Perhaps some of the most troubling, yet common words you’ll ever hear before any class, clinic, or competition are: “sorry folks, we seem to have a delay on course.” You’re perfectly prepared and are ready to perform only to have it all thrown out the wait window. You’ve warmed-up well, arrived at the arena on time and peaked - only to be told to hurry up and wait! Thankfully, you have a plan prepared for this very possibility: your Delay Plan.
For the past few months, we’ve been discussing the different ways to prepare for the endless array of challenges that can derail your train of thought before a ride. We began by discussing the plan you can employ when everything goes according to plan (the plan-plan) and then shifted our attention to the kind of plan you can use when you’re in a rush (the quickie-plan). This month we’ll move our focus to the third plan (in this series of four) by discussing the plan you can use to stay positive, prepared, and peaked- even when facing a delay.
The problem with delays is that they often make riders second-guess themselves and create the potential for disappointment and doubt in the form of why-me and what-if. Like my last two plans, you can’t predict a delay, but you can certainly prepare for one and that’s where this month’s tip comes in.
The goal of any delay plan is to create (and complete) a list of constructive tasks that’ll keep your mind (and horse) so focused on the productive that it’s incapable of focusing on the destructive. The good news is that there’s no shortage of constructive and productive tasks you can do while waiting- you just need to identify them and put them to work for you when the delay hits.
Delays come in three forms: (1) long, (2) longer, and (3) are-you-kidding-me!-long. Each one has its own set of challenges meaning each one should also have its own set of tasks. Here are a few common examples of each:
• Long delays - Return to the warm-up arena and work on a challenging task (like your flying changes or transitions) while taking short breaks to visualize your upcoming course. In this way, you change a disappointing delay into the opportunity to improve a skill while also feeling more prepared.
• Longer delays - Return to the stabling area, dismount, loosen your girth, stretch your horse’s legs, stretch your own legs, review your goals, have a briefing with your trainer, and visualize your course. You have more time now, so take the time to do more productive and constructive things!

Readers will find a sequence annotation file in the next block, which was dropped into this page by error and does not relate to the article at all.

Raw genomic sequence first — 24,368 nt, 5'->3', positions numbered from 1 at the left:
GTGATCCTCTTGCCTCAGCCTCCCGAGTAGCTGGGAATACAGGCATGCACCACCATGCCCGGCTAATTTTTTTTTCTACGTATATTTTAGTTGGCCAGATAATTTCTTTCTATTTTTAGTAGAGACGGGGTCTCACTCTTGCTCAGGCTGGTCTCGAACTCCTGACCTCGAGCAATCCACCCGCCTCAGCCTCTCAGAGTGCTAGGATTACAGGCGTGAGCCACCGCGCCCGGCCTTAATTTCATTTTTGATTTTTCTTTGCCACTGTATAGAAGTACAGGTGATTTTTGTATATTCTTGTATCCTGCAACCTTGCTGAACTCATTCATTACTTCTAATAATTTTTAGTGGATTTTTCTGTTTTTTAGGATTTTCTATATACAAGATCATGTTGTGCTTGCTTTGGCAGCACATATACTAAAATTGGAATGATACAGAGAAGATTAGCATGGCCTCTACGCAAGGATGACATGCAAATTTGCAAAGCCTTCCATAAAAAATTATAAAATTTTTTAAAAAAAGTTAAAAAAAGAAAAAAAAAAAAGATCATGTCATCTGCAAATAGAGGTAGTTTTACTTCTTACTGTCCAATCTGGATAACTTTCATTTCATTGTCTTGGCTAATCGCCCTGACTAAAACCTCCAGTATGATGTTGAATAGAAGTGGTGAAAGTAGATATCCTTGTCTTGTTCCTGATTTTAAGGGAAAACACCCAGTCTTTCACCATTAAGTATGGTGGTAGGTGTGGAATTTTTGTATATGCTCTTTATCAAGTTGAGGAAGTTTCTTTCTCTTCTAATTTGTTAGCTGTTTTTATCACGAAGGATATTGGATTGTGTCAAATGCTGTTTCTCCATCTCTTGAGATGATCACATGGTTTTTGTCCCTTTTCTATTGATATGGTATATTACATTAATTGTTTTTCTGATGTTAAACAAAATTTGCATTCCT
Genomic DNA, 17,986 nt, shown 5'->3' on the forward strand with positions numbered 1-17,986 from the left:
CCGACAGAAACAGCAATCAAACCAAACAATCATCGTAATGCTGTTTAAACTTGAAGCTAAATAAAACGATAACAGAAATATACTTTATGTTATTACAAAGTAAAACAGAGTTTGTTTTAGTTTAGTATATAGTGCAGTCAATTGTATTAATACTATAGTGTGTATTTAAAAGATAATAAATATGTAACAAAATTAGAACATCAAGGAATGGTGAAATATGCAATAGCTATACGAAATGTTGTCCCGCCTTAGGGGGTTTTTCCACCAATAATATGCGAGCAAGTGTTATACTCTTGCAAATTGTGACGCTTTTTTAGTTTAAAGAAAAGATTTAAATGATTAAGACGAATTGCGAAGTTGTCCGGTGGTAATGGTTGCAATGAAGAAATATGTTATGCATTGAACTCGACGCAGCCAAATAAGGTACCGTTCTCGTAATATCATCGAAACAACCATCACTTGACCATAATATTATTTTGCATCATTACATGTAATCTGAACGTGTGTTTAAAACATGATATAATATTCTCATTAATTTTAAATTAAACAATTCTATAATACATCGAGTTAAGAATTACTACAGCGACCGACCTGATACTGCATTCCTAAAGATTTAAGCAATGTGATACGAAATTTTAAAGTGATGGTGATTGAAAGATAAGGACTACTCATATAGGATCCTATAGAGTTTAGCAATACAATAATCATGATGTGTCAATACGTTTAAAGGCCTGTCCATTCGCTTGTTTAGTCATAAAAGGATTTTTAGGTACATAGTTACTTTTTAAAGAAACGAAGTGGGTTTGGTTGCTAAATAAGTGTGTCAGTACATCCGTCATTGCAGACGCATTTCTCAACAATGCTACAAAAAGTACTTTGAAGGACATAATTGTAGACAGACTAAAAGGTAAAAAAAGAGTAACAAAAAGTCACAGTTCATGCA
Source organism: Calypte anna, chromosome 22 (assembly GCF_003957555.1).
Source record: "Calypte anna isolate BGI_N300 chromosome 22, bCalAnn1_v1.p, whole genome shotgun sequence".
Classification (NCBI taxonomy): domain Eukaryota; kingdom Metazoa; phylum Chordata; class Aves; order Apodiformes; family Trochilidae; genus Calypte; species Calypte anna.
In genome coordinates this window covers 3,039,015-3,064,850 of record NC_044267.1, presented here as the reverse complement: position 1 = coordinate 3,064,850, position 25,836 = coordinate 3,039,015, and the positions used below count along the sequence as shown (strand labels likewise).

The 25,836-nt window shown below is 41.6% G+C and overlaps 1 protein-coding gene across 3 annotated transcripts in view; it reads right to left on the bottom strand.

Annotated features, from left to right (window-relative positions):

• Are-you-kidding-me!-long delays - Head back to the barn, dismount, loosen the girth and then clean some tack, polish some bits, re-organize your tack trunk, and/or braid the mane, or any other time-consuming task that will keep your brain focused on the positive and productive.
The method behind the madness of coping with delays is that your brain is actually hard-wired to give more priority to bad stuff (like the why-mes and what-ifs) than the good stuff (like appreciating the extra time to prepare). So this month switch the narrative and prove to yourself that you can maximize your success (and sanity!) even during times of delay and distraction by creating your own version of all three delay plans just in case you need them… or should I say, when you need them!
I hope you enjoyed this month’s tip and are looking forward to the fourth and final installment of this series next month. Until then, I’m teaching my next instructor certification course in Florida this November. If you’d like to learn to teach mental coaching seminars or clinics just visit https://pressureproofacademy.com/instructor-certification-program/ or email me at [email protected]!
Because every horse is different, caring for some senior equines is easy while caring for others can be a challenge. When does a horse become senior, how does the body change, which health conditions become more prevalent, and what can owners do to compensate for their horse’s aging body?
United States Eventing Association (USEA) members from all over the country gathered on Saturday night for the 2023 USEA Annual Meeting & Convention Year End Awards Ceremony. The evening’s ceremony was led by Master of Ceremonies Jim Wolf and recognized riders, horses, and game-changers in the sport of eventing with multiple awards and grants.
Hosting the Annual Meeting of Members each December has been a requirement set forth by the United States Eventing Association (USEA) by-laws (then the United States Combined Training Association) since 1959. This year, USEA members are gathering in St. Louis, Missouri, for the USEA Annual Meeting & Convention from Dec. 7 - Dec. 10 for four jam-packed days of educational seminars and open forums full of conversation surrounding our sport. Lunch on Friday, however, served as an opportunity for attendees to gather together for the USEA Meeting of Members once again.
As the 2023 competition year draws to a close and many of the high-performance and other riders are connecting at this year‘s USEA annual convention, the Great Meadow International organizers would like to update you on GMI.